The magazine of the UW School of Public Health

Close Up With Doug Conrad

Doug Conrad, Professor of Health Services in the UW SPH, talks about health care reform in Washington State.

Doug Conrad is a professor in the Department of Health Services in the UW School of Public Health. From November 2012 to January 2014, he served on the Board of the Washington Health Benefit Exchange. 

Remind us why the Affordable Care Act (ACA) is so important.

The root problem we’re trying to address is that 15 percent of the US population does not have health insurance. In Washington State, that’s roughly one million people. We do need to toss resources at health care reform. It’s not something to be done by eliminating waste—or solely by tackling disintegrated or uncoordinated care. Those that say we can make these changes within existing resources are wrong about that.

What’s the overall mission of the Washington Health Benefit Exchange?

Affordability of health insurance is absolutely a key goal. Equity is another key principle. When I was on the board, we looked at everything through the lens of whether the choices and recommendations made would reduce disparities in health insurance and disparities in health care.

What do you hope will ultimately be achieved with the ACA?

I’m hoping the ACA in Washington State will improve both the risk protection and the affordability in the individual and small group health insurance markets. And that’s a challenge because we have to get the carriers to compete on price and on the quality of the benefits they offer and the services they provide. I think it will work, particularly over three or four years.

What is your assessment of how well the Washington Exchange did when stacked up against other state exchanges?

I think they’ve done quite well with respect to enrollment. Michael Marchand, the Director of Marketing and Communications for the Exchange, used every technology possible to reach the “Young Invincibles” and those in the general population who are underinsured or uninsured.

The numbers after the March 31 deadline are good. In the early days of enrollment, there were issues with the call center and with bugs on the web portal. Those were disappointing, but the Exchange handled them honestly.

We need to remember that this is a massive undertaking that hasn’t been done before. By 2019, we are aiming to have 34 million new people signed up for insurance in the United States. 

In the years ahead, what do you think some of the primary challenges will be for the Exchange in Washington State?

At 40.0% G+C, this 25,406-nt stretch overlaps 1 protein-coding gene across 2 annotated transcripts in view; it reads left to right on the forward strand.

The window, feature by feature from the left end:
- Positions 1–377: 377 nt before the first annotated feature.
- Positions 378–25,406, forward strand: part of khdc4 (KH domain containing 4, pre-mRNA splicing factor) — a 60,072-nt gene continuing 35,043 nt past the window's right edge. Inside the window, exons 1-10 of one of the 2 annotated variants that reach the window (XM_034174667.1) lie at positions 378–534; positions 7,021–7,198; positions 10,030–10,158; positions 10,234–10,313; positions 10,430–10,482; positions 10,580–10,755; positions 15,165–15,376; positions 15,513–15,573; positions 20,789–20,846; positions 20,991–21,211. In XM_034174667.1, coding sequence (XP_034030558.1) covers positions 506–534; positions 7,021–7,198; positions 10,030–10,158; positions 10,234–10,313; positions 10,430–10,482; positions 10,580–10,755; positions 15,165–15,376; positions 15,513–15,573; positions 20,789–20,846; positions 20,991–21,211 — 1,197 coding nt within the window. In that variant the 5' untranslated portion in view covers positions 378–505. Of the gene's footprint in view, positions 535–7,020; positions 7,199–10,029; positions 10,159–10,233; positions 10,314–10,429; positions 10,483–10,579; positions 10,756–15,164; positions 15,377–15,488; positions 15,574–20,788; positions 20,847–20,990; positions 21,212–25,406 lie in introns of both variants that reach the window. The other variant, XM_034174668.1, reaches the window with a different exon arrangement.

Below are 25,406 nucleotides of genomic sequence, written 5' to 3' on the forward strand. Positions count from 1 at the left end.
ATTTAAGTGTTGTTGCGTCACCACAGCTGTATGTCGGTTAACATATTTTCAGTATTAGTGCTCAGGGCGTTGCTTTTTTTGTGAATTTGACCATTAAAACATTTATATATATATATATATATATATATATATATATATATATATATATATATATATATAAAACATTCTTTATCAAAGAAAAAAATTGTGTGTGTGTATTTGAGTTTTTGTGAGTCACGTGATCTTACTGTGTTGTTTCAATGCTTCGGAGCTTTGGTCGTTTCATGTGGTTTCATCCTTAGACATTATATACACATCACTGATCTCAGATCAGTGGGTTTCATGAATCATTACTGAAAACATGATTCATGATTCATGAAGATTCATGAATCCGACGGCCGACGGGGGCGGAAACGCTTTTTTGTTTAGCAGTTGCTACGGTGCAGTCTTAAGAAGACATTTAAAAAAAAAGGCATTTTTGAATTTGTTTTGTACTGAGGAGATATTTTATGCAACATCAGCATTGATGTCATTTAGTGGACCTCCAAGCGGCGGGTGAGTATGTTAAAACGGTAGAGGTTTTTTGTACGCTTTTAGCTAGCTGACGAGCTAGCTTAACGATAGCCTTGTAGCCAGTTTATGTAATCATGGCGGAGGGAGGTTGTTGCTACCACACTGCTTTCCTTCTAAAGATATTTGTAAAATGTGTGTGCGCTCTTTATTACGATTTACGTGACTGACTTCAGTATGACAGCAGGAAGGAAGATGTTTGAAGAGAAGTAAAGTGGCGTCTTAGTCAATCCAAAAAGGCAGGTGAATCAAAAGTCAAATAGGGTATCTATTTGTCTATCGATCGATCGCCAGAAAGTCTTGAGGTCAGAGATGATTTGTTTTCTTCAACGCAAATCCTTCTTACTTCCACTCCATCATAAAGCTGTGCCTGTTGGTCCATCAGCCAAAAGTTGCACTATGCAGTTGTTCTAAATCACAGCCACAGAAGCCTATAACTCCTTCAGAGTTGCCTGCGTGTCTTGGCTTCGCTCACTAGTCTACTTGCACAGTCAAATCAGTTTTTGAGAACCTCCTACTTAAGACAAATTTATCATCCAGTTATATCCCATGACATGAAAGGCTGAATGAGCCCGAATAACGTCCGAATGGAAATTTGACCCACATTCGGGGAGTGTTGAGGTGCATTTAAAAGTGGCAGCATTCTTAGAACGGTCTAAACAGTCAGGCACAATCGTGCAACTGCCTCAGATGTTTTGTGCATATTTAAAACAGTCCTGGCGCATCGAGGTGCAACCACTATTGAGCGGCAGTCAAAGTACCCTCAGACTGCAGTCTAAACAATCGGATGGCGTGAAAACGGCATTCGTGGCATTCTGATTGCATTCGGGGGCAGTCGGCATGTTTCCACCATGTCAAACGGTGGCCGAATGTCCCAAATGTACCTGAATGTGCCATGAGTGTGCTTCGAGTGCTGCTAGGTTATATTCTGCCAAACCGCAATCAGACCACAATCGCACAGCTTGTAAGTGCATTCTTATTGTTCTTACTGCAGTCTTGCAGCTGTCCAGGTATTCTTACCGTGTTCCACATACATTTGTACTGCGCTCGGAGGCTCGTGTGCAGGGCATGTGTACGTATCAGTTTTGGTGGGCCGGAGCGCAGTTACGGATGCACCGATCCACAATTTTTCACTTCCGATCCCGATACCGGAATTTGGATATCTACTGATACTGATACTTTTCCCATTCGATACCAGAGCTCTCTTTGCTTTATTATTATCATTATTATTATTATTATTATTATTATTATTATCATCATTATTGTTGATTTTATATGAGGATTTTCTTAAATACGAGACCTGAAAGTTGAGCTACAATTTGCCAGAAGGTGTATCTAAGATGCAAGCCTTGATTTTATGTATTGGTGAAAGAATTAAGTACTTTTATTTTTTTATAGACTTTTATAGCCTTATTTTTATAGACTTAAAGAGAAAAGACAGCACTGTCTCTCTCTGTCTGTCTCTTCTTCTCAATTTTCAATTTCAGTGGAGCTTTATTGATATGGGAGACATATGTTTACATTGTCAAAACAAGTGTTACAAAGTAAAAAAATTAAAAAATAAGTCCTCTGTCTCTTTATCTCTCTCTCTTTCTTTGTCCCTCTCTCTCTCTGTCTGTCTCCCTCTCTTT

In year one, the first year of implementation, the key emphasis was getting health insurance carriers to participate in large numbers along with plans that were reasonably protective against consumer financial risk and affordable. For year two, I think the challenge will be to see the plans being efficient and competitive. We need to get to a place where the total of the premium and out-of-pocket costs are not such a large share of family income.

When we set the exchange up, we were anticipating lower deductibles. It will be interesting to see if relatively high deductibles will keep people from signing up for health insurance and from getting necessary health care.

What the Exchange and the ACA are trying to do will require patience and compromise. If we can keep our eye on the ball and say what this is really about is improving access to good health care and access to improved health through population health and health investment, then I think compromises can be negotiated.
What are your hopes for ACA implementation in our region with regard to population health?

My hopes would be that the ACA as implemented in Washington State would give people improved access to primary care and prevention services.

The research shows that having insurance really does help the health of vulnerable populations. To the extent that the ACA improves access for vulnerable populations, it will improve population health.

You’ve worked a lot with Public Health - Seattle & King County to develop methods to evaluate the impact of the ACA. In what areas would you like to see public health and health care delivery coming together to improve population health?

To the extent that the ACA sends resources to health care delivery, health care has a responsibility to work with public health, particularly on population health. Explicit collaboration is needed to figure out new ways to move the needle to improve health with immunizations, prenatal care, and the integration of behavioral health and physical health.

It will take time to build relationships between different parts of the system. They are different types of work. We need consciously to commit to working together.

I don’t believe that the ACA will be repealed in the future. Instead, it will be improved, and I predict that the ACA will end up being a huge benefit for Americans.